Christopher Hill '74 Speaks Diplomatically — And Carries A Big (Lacrosse) Stick
Story posted October 20, 2009
Christopher Hill '74 arrived in Baghdad on April 24, 2009, as the new U.S. ambassador to Iraq and hadn't even reached the embassy before finding a fellow lacrosse player. So began the Baghdad Lacrosse Club — and the feature on Hill in the October 2009 issue of Lacrosse magazine.
Christopher Hill: The Diplomat's Craft
In an in-depth and wide-ranging interview, Hill spoke at length with Bowdoin magazine about friendly persuasion, Whiffle golf and knowing when to pound the table.
He also speaks of what it's like to negotiate on behalf of a U.S. government that, in the past, has not always been willing to talk with its enemies.
Hill reminisces about his career as a midfielder on the Bowdoin team and how he once crossed paths with a man who would go on to serve a patriotic duty of his own — as head coach of the New England Patriots.
"My claim to fame is that in the ECAC New England Division III championship game in 1974, Bowdoin beat Wesleyan, 15-7," says Hill in the article.
"And there was a hapless attackman named Bill Belichick who did not score that day because I was on him. He's never been heard from again. I guess I drove him into football."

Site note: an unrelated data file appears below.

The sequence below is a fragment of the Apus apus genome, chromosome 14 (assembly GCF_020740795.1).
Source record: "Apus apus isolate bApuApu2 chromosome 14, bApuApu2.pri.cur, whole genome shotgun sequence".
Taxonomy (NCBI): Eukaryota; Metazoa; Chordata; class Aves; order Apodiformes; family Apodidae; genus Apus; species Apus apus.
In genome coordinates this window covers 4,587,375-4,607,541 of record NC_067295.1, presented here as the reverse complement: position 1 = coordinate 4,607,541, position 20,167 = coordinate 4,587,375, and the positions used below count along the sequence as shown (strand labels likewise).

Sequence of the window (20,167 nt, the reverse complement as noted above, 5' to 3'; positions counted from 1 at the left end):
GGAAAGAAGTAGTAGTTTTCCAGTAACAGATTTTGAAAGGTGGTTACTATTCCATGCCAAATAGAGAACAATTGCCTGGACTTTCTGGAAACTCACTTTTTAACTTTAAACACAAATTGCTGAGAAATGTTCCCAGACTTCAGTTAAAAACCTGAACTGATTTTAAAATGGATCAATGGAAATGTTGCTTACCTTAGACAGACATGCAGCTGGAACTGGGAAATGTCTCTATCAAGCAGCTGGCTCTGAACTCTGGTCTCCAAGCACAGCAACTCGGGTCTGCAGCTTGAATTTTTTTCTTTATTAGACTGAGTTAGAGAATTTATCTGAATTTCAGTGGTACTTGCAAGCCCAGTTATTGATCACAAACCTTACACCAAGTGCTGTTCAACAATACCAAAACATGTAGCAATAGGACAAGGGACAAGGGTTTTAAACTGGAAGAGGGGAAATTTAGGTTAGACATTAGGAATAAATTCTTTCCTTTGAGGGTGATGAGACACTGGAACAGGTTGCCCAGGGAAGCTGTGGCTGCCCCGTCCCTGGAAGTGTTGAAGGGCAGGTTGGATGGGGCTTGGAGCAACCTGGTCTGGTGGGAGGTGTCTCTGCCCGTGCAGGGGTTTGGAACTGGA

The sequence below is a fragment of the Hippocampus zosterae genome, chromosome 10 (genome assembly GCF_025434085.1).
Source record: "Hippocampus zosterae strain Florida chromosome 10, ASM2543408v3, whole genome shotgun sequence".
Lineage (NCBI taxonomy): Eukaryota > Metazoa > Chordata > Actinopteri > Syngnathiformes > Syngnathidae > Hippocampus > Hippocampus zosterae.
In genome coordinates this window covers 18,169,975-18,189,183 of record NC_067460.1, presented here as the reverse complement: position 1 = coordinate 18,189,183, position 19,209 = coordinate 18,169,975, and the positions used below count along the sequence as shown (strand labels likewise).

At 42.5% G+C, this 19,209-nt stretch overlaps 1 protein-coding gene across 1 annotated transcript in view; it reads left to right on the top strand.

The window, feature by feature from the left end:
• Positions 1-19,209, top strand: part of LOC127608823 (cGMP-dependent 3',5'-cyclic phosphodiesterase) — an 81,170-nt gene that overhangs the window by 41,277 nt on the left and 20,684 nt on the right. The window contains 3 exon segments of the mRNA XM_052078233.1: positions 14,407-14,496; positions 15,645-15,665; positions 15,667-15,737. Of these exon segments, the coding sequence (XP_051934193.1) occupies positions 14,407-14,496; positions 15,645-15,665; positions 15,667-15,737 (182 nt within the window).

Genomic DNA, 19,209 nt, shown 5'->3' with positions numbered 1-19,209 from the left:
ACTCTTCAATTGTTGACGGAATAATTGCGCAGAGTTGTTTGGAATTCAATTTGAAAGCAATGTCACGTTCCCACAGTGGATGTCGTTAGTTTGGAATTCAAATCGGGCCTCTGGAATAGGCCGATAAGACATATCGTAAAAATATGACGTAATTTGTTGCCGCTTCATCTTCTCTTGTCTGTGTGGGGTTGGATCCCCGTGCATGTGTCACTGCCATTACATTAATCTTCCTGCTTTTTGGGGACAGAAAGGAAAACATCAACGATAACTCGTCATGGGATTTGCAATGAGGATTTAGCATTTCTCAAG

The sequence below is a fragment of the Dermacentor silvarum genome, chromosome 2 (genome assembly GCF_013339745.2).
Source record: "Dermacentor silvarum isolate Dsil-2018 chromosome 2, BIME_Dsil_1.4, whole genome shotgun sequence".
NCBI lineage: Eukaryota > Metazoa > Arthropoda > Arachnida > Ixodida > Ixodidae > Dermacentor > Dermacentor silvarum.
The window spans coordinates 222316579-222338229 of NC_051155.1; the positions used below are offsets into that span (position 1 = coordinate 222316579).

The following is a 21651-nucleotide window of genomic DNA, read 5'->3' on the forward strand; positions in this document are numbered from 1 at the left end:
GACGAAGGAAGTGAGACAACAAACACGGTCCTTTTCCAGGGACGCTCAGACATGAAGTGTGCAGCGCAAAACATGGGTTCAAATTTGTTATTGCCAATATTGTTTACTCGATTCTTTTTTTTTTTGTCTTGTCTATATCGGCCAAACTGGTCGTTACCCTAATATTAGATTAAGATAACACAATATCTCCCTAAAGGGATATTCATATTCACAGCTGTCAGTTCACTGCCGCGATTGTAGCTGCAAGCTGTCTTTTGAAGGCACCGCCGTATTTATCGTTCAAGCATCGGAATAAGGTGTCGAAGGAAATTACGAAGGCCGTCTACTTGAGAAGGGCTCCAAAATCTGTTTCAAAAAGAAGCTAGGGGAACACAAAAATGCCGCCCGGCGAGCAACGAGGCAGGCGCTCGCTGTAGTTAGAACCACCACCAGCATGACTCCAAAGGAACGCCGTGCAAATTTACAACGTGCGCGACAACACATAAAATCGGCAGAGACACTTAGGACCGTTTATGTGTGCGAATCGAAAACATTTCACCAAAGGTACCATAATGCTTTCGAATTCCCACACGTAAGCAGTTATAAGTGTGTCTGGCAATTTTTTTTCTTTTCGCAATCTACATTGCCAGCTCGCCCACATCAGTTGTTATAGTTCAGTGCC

Continuing to exhibit the candor and sense of humor Bowdoin audiences have come to expect following an interview in the Winter 2008 issue of Bowdoin magazine and a February 2007 Common Hour, Hill spoke of the concept of diplomacy as team sport.
I'm a strong believer in the idea that if you played on a team, you can be a diplomat. You need different people to do different things at an embassy. Team sports, more so than sitting through a geography class, is a much better preparation for diplomacy. Also, I've joked that there are times that you just want to pick up a lacrosse stick and reach across the desk and hit the other guy.
On a more serious note, Hill also discusses how, following in his father's footsteps, he entered the Foreign Service.
The opportunity to represent the United States overseas and showing what our country is all about, and to represent our people and their interests is an honor. I think it's a career that's second to none. There's always going to be some people in the world with an opinion of the United States, and to the extent that we can affect them, those opinions can be good opinions. We need American diplomats to go out and explain what we're doing. You can't just go to foreign countries and say, "We're going to do this whether you like it or not." You need allies and partners. You need people to believe in you. A lot of times you're asking countries to do things that they don't want to do. If you can get them to trust you, they'll do them.
Read the Lacrosse magazine article.
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